San José, Costa Rica, since 1956
No Sugar, Please

Political renewal is needed – but it can't be forced

See also: “Make Costa Rica great again?”

Few arguments in Costa Rica are as contradictory as the discussion of the need for “new faces” in politics.

I have been pondering this issue ever since the strange day when Oscar Arias met with dozens of supporters who urged him to return to the presidency of Costa Rica. A group of young people begged him to enter into the presidential campaign. In his speech to them, he urged the young people to enter Costa Rican politics themselves.

It is true that political leaders were also involved that day who have accumulated 30 years or more in the National Liberation Party (PLN). To the media, however, they sought to portray the event as a youth movement invoking the name of Costa Rica’s oldest active politician – Arias is 76 years old – appealing to his experience and knowledge. This is a contradiction, but not exclusive to Liberation by any means.

We all know we are full of paradoxes when we enter political terrain, but these calls for new faces stand out, because in reality, no one wants to get rid of every familiar face. In fact, parties basically force the few new leaders to mature at warp speed, at the risk of burning them out before their time.

In our fatigue when it comes to politics – traditional politics, the only kind we have – we blame those “devils we know” and prepare speeches, sermons and slogans in favor of the “devils we don’t,” knowing that experience is an inevitable value in any political evaluation.

Some politicians know this, too, which is why José María Figueres thinks he is a viable PLN candidate. Arias knows it, while his calculations eventually led him to decide not to run. Social Christian Unity Party precandidate Rodolfo Piza knows it, and so does Otto Guevara, the political veteran I’ve heard described thus: “The good thing is that so many electoral defeats have matured him.”

José María Villalta knows it. This young man, in 2014, chose two much older running mates for his presidential ticket. They know it in the Citizen Action Party (PAC), where some members are exploring the possibility of a young minister as a presidential candidate in 2018, but accompanied by a more experienced figure, because as the saying goes in Costa Rica, “the devil knows more because he is old, than because he is the devil.”

So why do we exalt this idea of new faces? Sure, it might help attract some of the growing mass of voters who have tuned out of politics – of politicans, of familiar faces – but I fear that many of those voters are very good at detecting false, rehearsed speeches.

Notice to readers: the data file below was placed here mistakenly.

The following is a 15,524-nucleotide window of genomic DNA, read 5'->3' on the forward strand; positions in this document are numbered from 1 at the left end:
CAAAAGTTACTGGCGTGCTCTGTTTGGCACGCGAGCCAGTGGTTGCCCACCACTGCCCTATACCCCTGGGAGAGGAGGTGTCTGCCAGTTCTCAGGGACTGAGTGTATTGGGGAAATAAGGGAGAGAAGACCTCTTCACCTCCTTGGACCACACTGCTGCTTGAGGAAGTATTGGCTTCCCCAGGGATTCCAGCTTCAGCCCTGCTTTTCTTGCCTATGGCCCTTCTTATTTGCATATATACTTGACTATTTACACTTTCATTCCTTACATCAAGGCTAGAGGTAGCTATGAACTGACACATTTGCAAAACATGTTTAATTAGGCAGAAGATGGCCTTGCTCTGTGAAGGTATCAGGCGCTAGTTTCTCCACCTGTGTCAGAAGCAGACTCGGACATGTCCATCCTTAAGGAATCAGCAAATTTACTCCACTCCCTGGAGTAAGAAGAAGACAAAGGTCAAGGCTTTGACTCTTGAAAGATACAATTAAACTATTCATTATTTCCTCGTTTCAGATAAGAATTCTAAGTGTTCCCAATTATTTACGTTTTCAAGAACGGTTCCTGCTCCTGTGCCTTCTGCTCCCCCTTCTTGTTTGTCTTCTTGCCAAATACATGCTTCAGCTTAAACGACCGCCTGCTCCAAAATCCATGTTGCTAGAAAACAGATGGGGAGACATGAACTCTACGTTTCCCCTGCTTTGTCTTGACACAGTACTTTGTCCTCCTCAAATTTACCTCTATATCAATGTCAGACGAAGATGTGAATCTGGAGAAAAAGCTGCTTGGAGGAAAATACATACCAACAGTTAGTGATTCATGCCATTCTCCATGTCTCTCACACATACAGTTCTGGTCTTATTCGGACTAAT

Costa Rica’s mature democracy should become capable of renewing itself gradually, naturally. Leadership is not transferable, nor is it automatic, and the best political organizations should propose leaders who are diverse in both age and experience. Otherwise, voters might be tempted in 2018 by outliers who crash the party.

Álvaro Murillo is an experienced journalist who specializes in political coverage and has written for La Nación, Semanario Universidad and El País. In “No Sugar, Please,” his twice-monthly column, he explores politics in its broadest terms, from the halls of government to community life. Connect with him on Twitter.

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Ken Morris

I think I agree.

Generational change as such is not necessarily better (as neither are frankly term limits). Experience is as helpful in politics as it is in every other endeavor, and younger generations routinely falsely flatter themselves by believing that they will miraculously bring about improvements simply by being young. In reality, they often make newbie mistakes only to eventually mature and repeat the same mistakes of their elders.

However, of course politics needs fresh young faces, and we should welcome them in the mix. José María Villalta is a great example. Truthfully, I felt him a little too young and brash for the presidency, and think the voters eventually decided the same thing when they switched their support from him to Solís. However, I like Villalta very much, and am glad he’s a player.

At the same time, at some point the deadwood does need to be cut away. I suspect this is the case with Arias. He was a truly heroic president during his first term, but turned into something of an arrogant free-trade fuddy duddy during his second. His time is over–we don’t need a third Arias term–and fortunately he seems to recognize this himself.

Unfortunately, Otto Guevara doesn’t seem to recognize that his time is–or should be–over. I can’t believe that people say that he has matured. What has he matured into, an an angry obstructionist? He is on the TV news almost nightly complaining about one thing or another, he’s always blocking bills, even filing court cases to stop them, yet when is the last to you ever heard of Otto introducing a bill? He has clearly forgotten both that he’s a legislator and that legislatures actually pass bills to improve things.

It’s time for Otto to step down and maybe host a talk show or be a professor or something. It’s fine for him to promote his ideas, just not good for him to use his lawmaker role to repeatedly grandstand.

So there’s a mix. Some people ought to go, others should stay, some new blood should arrive, other of it stay home. Age is neither an automatic blessing or curse. It depends, and the mix is what we want.

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